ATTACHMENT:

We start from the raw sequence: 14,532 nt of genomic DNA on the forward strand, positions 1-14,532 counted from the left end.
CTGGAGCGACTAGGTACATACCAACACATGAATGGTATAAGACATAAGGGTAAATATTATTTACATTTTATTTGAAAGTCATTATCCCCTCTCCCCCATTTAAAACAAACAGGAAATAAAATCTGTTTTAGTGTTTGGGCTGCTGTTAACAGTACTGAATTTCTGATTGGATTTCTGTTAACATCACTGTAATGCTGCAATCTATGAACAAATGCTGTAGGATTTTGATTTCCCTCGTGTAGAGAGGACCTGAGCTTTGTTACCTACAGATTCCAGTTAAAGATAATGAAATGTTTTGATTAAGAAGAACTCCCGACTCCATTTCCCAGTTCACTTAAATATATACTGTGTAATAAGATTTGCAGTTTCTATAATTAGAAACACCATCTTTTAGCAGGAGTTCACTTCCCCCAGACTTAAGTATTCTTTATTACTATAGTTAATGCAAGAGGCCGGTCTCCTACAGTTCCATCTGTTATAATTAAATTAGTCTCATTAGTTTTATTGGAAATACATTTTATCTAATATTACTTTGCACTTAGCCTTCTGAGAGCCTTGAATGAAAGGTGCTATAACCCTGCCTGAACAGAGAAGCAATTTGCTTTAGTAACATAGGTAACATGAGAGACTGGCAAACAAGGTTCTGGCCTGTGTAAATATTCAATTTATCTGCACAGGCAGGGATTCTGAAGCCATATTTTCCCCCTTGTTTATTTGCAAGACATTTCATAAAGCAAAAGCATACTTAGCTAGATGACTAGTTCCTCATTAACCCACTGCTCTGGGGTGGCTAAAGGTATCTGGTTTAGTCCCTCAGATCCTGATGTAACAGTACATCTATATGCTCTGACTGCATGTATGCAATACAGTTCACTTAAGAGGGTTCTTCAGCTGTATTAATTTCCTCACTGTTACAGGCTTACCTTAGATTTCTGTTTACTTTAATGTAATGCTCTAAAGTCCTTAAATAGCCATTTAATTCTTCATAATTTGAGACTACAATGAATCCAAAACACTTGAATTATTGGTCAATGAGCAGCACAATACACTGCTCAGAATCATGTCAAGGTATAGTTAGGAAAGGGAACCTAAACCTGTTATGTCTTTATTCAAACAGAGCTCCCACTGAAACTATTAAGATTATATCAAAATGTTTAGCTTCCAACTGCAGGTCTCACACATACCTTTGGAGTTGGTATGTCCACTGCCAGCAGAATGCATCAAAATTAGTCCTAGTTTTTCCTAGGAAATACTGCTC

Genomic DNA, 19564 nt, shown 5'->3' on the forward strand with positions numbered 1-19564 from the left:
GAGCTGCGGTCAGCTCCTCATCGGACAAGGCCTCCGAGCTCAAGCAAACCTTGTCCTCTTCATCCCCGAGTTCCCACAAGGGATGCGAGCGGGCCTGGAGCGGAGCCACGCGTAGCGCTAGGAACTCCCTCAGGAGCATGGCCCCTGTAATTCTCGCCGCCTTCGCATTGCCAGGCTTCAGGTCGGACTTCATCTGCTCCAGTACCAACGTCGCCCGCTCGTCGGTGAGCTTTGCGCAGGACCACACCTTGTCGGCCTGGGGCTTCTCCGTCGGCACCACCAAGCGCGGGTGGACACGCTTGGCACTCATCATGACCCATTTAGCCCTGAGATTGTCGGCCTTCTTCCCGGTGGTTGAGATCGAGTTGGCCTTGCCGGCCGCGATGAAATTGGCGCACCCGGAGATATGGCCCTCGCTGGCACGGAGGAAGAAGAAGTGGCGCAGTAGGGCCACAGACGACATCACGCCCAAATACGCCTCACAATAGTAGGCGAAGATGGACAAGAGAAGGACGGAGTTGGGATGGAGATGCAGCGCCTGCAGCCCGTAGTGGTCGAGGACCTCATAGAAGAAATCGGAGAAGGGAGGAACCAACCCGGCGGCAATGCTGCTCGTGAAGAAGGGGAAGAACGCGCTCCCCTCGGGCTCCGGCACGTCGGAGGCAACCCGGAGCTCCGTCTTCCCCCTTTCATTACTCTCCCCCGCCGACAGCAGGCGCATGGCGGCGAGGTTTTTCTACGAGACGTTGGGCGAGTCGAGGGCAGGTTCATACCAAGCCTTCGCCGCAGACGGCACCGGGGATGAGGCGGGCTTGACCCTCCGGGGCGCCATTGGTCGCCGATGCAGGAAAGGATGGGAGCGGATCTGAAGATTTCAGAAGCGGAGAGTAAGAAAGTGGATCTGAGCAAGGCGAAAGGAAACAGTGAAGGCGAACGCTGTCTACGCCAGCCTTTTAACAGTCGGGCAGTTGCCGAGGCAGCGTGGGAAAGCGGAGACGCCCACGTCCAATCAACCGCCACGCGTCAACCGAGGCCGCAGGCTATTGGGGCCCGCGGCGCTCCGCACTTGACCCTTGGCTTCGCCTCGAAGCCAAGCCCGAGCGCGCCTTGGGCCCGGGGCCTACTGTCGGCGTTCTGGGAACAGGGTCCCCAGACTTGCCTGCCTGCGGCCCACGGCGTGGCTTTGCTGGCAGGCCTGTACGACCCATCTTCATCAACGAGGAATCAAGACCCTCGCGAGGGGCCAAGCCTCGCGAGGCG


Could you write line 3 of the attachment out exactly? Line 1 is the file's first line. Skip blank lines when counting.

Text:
Genomic DNA, 19564 nt, shown 5'->3' on the forward strand with positions numbered 1-19564 from the left: